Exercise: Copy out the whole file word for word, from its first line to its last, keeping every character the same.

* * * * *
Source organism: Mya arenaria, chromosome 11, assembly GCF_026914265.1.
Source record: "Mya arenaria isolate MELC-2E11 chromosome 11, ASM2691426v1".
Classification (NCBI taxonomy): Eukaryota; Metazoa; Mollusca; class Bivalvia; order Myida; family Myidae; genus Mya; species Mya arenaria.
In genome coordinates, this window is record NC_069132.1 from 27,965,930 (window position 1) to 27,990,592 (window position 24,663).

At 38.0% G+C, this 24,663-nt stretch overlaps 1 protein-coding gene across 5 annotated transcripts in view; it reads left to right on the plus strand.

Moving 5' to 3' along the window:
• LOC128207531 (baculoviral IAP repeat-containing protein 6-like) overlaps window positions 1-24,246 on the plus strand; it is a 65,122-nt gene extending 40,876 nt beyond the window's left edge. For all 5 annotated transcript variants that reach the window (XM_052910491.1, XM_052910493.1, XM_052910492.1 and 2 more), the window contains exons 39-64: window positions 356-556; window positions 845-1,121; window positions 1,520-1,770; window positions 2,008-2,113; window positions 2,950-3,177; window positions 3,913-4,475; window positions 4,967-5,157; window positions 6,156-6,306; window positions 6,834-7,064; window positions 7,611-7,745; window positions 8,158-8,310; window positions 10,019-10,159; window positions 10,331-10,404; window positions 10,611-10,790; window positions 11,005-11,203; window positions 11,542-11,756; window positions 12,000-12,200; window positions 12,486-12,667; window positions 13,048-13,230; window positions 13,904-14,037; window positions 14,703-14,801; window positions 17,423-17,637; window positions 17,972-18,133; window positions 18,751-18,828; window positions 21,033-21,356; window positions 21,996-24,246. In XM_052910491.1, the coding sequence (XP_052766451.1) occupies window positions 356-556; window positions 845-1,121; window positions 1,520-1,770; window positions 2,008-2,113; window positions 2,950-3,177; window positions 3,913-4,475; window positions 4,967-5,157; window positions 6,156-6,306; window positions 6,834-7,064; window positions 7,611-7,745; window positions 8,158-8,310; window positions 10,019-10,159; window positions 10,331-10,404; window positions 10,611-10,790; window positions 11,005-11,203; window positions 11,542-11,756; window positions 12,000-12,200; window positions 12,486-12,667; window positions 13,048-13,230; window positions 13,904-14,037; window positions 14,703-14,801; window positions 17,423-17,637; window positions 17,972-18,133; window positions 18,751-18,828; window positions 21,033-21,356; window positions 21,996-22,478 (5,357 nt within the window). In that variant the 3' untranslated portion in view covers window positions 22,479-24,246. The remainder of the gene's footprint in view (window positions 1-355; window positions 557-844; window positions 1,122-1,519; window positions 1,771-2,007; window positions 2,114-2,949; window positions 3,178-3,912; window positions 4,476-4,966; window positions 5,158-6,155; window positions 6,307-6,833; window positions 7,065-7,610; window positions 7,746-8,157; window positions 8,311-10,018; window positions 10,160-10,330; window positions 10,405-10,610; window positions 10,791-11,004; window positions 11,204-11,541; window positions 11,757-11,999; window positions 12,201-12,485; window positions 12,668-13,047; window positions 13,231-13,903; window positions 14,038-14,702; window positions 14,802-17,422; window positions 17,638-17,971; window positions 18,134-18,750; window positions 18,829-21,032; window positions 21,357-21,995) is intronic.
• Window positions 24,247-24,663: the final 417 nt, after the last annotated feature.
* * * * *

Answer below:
Source organism: Mya arenaria, chromosome 11, assembly GCF_026914265.1.
Source record: "Mya arenaria isolate MELC-2E11 chromosome 11, ASM2691426v1".
Classification (NCBI taxonomy): Eukaryota; Metazoa; Mollusca; class Bivalvia; order Myida; family Myidae; genus Mya; species Mya arenaria.
In genome coordinates, this window is record NC_069132.1 from 27,965,930 (window position 1) to 27,990,592 (window position 24,663).

At 38.0% G+C, this 24,663-nt stretch overlaps 1 protein-coding gene across 5 annotated transcripts in view; it reads left to right on the plus strand.

Moving 5' to 3' along the window:
• LOC128207531 (baculoviral IAP repeat-containing protein 6-like) overlaps window positions 1-24,246 on the plus strand; it is a 65,122-nt gene extending 40,876 nt beyond the window's left edge. For all 5 annotated transcript variants that reach the window (XM_052910491.1, XM_052910493.1, XM_052910492.1 and 2 more), the window contains exons 39-64: window positions 356-556; window positions 845-1,121; window positions 1,520-1,770; window positions 2,008-2,113; window positions 2,950-3,177; window positions 3,913-4,475; window positions 4,967-5,157; window positions 6,156-6,306; window positions 6,834-7,064; window positions 7,611-7,745; window positions 8,158-8,310; window positions 10,019-10,159; window positions 10,331-10,404; window positions 10,611-10,790; window positions 11,005-11,203; window positions 11,542-11,756; window positions 12,000-12,200; window positions 12,486-12,667; window positions 13,048-13,230; window positions 13,904-14,037; window positions 14,703-14,801; window positions 17,423-17,637; window positions 17,972-18,133; window positions 18,751-18,828; window positions 21,033-21,356; window positions 21,996-24,246. In XM_052910491.1, the coding sequence (XP_052766451.1) occupies window positions 356-556; window positions 845-1,121; window positions 1,520-1,770; window positions 2,008-2,113; window positions 2,950-3,177; window positions 3,913-4,475; window positions 4,967-5,157; window positions 6,156-6,306; window positions 6,834-7,064; window positions 7,611-7,745; window positions 8,158-8,310; window positions 10,019-10,159; window positions 10,331-10,404; window positions 10,611-10,790; window positions 11,005-11,203; window positions 11,542-11,756; window positions 12,000-12,200; window positions 12,486-12,667; window positions 13,048-13,230; window positions 13,904-14,037; window positions 14,703-14,801; window positions 17,423-17,637; window positions 17,972-18,133; window positions 18,751-18,828; window positions 21,033-21,356; window positions 21,996-22,478 (5,357 nt within the window). In that variant the 3' untranslated portion in view covers window positions 22,479-24,246. The remainder of the gene's footprint in view (window positions 1-355; window positions 557-844; window positions 1,122-1,519; window positions 1,771-2,007; window positions 2,114-2,949; window positions 3,178-3,912; window positions 4,476-4,966; window positions 5,158-6,155; window positions 6,307-6,833; window positions 7,065-7,610; window positions 7,746-8,157; window positions 8,311-10,018; window positions 10,160-10,330; window positions 10,405-10,610; window positions 10,791-11,004; window positions 11,204-11,541; window positions 11,757-11,999; window positions 12,201-12,485; window positions 12,668-13,047; window positions 13,231-13,903; window positions 14,038-14,702; window positions 14,802-17,422; window positions 17,638-17,971; window positions 18,134-18,750; window positions 18,829-21,032; window positions 21,357-21,995) is intronic.
• Window positions 24,247-24,663: the final 417 nt, after the last annotated feature.